Willie Nelson's idiosyncratic vocal style has always been heavily influenced by the blues, just as much as it has been by country, pop, and folk, but he's never recorded a straight blues album until 2000's Milk Cow Blues. Any longtime Nelson fan will undoubtedly by quietly thrilled with the idea of a straight blues album, and the very first notes of the album make it seem like the record will deliver on its promise. Then Francine Reed starts singing. Yes, Milk Cow Blues is designed as a star-studded duets album, which is apparently the only way major labels think a new album from a veteran superstar can seem like an "event," since it will attract press attention and curiosity from fans. Sometimes, the concept works, at least commercially, as proved by the stunning surprise success of Santana's Supernatural. Here, the idea just guts the album of any power it may have had, since Nelson immediately finds an appealingly unusual groove in each song and you want to hear him follow it through to the end. The duets always seem like an intrusion to his musical vision, especially since everybody except Dr. John oversells these songs, singing like a cliché instead of finding their own sound. It's all the more frustrating because Nelson really does find his voice on each song here, a fact that's apparent on the three songs he has to himself: his original "Wake Me When It's Over," "Sittin' on Top of the World," and "Lonely Street." These are great recordings and they can't help but put the rest of the album into sharp relief, since even though they have the same great performances from Nelson and his stellar band, they feel cluttered with guests. Ultimately, those cameos, which are intended to broaden the audience, wind up short-circuiting a record that could have been a modest highlight of Nelson's latter-day catalog. As it stands now, Milk Cow Blues is largely a wasted opportunity.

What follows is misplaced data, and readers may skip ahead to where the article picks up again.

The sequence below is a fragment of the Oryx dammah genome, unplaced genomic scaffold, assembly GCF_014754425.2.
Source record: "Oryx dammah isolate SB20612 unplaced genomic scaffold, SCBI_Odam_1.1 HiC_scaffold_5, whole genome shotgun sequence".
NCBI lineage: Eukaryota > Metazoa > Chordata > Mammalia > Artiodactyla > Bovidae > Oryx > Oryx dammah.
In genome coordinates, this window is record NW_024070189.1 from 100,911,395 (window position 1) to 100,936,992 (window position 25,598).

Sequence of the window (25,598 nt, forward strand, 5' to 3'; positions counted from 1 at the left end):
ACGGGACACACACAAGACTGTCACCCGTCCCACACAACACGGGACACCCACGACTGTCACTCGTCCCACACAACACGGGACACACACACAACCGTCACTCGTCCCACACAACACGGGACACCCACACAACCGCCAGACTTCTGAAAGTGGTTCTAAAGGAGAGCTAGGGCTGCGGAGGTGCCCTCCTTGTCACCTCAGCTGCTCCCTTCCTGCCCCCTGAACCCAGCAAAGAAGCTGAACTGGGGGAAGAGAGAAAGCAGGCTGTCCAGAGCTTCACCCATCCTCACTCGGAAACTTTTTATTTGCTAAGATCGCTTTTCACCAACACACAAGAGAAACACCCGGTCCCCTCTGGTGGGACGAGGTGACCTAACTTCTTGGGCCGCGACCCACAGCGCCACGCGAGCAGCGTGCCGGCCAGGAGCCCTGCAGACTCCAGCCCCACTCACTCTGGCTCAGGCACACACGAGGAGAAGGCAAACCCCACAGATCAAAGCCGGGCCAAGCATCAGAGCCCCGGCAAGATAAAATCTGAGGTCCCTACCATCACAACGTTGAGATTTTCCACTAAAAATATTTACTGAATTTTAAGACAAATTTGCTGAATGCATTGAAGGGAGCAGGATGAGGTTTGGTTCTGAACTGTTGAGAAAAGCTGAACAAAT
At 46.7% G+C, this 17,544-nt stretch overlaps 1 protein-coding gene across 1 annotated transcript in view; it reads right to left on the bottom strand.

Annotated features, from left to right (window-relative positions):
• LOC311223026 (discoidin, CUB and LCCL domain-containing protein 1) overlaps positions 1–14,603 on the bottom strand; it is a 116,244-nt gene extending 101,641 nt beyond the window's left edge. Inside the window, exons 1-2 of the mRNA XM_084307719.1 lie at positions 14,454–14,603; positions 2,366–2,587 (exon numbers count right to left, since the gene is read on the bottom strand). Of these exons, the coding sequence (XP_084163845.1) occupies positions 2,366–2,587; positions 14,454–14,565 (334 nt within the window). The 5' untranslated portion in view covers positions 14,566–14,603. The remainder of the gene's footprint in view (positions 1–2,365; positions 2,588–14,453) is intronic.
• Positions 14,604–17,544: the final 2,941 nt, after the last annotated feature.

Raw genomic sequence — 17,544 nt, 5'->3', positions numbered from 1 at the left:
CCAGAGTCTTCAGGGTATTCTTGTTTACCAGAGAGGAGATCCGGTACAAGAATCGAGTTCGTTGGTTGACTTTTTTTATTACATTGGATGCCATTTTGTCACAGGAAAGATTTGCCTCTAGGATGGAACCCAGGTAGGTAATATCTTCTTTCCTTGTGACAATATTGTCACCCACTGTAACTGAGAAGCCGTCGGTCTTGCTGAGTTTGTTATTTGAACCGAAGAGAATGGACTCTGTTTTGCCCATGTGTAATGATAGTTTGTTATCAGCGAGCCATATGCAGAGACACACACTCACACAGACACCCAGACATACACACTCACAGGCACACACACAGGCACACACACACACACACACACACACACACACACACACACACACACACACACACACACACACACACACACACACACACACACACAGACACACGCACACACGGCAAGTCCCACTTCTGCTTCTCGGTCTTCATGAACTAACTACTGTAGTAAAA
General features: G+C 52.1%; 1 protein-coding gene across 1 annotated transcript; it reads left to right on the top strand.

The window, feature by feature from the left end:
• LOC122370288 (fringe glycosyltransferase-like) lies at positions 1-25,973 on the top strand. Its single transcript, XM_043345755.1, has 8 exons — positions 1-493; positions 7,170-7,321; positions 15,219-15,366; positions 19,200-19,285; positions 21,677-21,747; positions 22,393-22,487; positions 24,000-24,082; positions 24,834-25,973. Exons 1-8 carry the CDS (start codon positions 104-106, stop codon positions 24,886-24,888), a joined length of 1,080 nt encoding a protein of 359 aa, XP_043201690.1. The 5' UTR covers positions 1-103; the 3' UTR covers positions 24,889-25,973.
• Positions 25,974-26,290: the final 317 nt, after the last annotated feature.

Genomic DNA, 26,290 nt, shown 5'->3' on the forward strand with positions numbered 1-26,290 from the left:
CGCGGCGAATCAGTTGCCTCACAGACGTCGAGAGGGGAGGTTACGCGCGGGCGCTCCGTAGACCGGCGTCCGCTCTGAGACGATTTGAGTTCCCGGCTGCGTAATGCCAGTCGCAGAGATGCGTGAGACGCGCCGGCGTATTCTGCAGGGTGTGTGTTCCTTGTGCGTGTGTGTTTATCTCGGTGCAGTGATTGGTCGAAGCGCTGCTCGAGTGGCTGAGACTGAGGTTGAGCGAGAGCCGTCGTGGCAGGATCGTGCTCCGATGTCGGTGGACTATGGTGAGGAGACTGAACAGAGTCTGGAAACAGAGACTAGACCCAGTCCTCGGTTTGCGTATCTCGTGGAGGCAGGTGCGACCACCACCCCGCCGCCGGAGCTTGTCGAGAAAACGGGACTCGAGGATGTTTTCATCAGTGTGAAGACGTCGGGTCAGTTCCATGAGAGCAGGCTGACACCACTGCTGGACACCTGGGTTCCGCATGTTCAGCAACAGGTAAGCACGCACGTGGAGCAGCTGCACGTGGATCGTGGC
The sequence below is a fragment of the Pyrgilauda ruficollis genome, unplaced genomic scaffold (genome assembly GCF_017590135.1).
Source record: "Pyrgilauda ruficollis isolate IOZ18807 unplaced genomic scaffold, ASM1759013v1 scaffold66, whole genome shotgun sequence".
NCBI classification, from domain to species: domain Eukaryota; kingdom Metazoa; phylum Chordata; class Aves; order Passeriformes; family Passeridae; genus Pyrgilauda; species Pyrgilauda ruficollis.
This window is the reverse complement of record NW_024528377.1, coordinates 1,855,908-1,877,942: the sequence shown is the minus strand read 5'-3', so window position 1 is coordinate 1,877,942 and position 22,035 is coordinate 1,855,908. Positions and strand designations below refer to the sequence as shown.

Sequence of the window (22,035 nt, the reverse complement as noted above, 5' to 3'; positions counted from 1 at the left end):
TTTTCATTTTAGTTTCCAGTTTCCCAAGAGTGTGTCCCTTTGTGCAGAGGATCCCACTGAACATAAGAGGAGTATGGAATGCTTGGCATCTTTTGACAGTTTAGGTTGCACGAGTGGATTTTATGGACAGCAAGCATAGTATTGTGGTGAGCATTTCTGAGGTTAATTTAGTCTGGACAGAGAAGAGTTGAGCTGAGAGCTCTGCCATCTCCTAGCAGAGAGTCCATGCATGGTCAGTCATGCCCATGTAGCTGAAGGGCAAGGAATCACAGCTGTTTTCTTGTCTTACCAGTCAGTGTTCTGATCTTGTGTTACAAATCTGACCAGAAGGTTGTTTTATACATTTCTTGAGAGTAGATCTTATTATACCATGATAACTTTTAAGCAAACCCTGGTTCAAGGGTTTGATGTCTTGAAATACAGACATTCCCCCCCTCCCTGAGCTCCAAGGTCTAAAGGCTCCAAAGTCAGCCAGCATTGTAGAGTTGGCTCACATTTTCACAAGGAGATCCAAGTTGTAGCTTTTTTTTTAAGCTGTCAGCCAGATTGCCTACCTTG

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AllMusic Review by Stephen Thomas Erlewine